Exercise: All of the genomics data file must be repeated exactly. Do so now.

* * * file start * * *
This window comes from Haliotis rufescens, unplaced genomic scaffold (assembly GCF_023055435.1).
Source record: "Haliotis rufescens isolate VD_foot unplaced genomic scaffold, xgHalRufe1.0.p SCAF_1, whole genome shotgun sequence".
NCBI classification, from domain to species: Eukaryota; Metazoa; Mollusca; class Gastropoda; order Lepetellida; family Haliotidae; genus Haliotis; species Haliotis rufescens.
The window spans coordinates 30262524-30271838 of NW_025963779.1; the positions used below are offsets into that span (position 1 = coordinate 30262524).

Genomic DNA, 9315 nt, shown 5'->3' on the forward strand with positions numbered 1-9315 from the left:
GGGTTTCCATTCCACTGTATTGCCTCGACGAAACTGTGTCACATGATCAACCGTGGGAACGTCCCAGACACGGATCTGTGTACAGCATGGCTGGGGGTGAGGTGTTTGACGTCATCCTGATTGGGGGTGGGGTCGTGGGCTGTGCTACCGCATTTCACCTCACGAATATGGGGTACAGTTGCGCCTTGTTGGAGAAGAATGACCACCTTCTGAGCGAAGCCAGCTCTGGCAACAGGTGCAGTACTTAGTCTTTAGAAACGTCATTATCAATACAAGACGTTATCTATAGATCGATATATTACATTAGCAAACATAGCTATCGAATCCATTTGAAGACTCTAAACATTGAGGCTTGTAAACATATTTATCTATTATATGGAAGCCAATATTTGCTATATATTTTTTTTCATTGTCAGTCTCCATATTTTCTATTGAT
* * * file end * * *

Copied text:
This window comes from Haliotis rufescens, unplaced genomic scaffold (assembly GCF_023055435.1).
Source record: "Haliotis rufescens isolate VD_foot unplaced genomic scaffold, xgHalRufe1.0.p SCAF_1, whole genome shotgun sequence".
NCBI classification, from domain to species: Eukaryota; Metazoa; Mollusca; class Gastropoda; order Lepetellida; family Haliotidae; genus Haliotis; species Haliotis rufescens.
The window spans coordinates 30262524-30271838 of NW_025963779.1; the positions used below are offsets into that span (position 1 = coordinate 30262524).

Genomic DNA, 9315 nt, shown 5'->3' on the forward strand with positions numbered 1-9315 from the left:
GGGTTTCCATTCCACTGTATTGCCTCGACGAAACTGTGTCACATGATCAACCGTGGGAACGTCCCAGACACGGATCTGTGTACAGCATGGCTGGGGGTGAGGTGTTTGACGTCATCCTGATTGGGGGTGGGGTCGTGGGCTGTGCTACCGCATTTCACCTCACGAATATGGGGTACAGTTGCGCCTTGTTGGAGAAGAATGACCACCTTCTGAGCGAAGCCAGCTCTGGCAACAGGTGCAGTACTTAGTCTTTAGAAACGTCATTATCAATACAAGACGTTATCTATAGATCGATATATTACATTAGCAAACATAGCTATCGAATCCATTTGAAGACTCTAAACATTGAGGCTTGTAAACATATTTATCTATTATATGGAAGCCAATATTTGCTATATATTTTTTTTCATTGTCAGTCTCCATATTTTCTATTGAT